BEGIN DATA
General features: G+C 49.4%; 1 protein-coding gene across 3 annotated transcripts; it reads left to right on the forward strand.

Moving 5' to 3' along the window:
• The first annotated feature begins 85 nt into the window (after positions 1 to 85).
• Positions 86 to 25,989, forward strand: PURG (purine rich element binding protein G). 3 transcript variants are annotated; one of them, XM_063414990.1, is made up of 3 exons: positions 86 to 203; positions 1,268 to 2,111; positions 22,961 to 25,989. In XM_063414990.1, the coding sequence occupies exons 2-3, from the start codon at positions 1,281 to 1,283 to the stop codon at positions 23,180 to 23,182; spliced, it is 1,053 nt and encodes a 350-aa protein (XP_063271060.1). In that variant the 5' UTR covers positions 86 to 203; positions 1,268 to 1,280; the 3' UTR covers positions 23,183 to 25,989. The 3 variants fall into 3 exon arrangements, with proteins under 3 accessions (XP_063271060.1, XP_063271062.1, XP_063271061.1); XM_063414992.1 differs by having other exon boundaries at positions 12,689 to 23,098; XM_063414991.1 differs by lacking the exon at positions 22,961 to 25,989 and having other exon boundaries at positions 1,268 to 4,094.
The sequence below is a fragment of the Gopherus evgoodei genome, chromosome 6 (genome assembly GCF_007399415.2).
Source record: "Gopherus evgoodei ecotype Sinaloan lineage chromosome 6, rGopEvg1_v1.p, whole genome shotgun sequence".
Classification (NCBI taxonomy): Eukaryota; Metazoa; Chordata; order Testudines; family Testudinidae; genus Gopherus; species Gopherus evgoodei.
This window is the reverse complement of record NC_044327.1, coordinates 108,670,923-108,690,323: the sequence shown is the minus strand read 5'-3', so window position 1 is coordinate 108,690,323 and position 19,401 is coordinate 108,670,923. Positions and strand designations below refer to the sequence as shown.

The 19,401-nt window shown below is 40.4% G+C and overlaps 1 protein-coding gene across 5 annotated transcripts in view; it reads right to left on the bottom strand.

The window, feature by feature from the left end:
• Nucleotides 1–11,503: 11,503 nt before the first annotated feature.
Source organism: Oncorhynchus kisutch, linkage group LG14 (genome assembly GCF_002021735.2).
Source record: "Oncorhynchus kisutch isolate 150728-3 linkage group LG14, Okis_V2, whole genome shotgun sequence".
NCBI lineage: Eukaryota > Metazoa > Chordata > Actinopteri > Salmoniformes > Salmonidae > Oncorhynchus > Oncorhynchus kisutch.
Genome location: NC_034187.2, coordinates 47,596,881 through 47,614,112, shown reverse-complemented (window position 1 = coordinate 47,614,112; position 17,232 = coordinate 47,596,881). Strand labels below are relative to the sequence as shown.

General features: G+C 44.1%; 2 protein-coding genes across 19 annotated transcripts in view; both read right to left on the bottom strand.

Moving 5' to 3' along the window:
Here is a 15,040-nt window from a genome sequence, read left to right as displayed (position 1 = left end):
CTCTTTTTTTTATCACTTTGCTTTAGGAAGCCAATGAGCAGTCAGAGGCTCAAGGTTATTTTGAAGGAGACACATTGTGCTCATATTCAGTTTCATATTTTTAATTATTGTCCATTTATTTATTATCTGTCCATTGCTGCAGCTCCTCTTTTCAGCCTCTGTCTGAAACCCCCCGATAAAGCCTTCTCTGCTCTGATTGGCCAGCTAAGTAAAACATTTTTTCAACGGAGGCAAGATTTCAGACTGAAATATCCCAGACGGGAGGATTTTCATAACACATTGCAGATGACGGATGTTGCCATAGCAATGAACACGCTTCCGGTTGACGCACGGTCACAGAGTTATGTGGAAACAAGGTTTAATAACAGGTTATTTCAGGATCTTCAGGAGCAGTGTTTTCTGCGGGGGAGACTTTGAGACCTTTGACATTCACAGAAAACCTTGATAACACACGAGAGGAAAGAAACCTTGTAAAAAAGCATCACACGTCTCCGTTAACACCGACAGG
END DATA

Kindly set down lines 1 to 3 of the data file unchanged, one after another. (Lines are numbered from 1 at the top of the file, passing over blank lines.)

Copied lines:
General features: G+C 49.4%; 1 protein-coding gene across 3 annotated transcripts; it reads left to right on the forward strand.

Moving 5' to 3' along the window:
• The first annotated feature begins 85 nt into the window (after positions 1 to 85).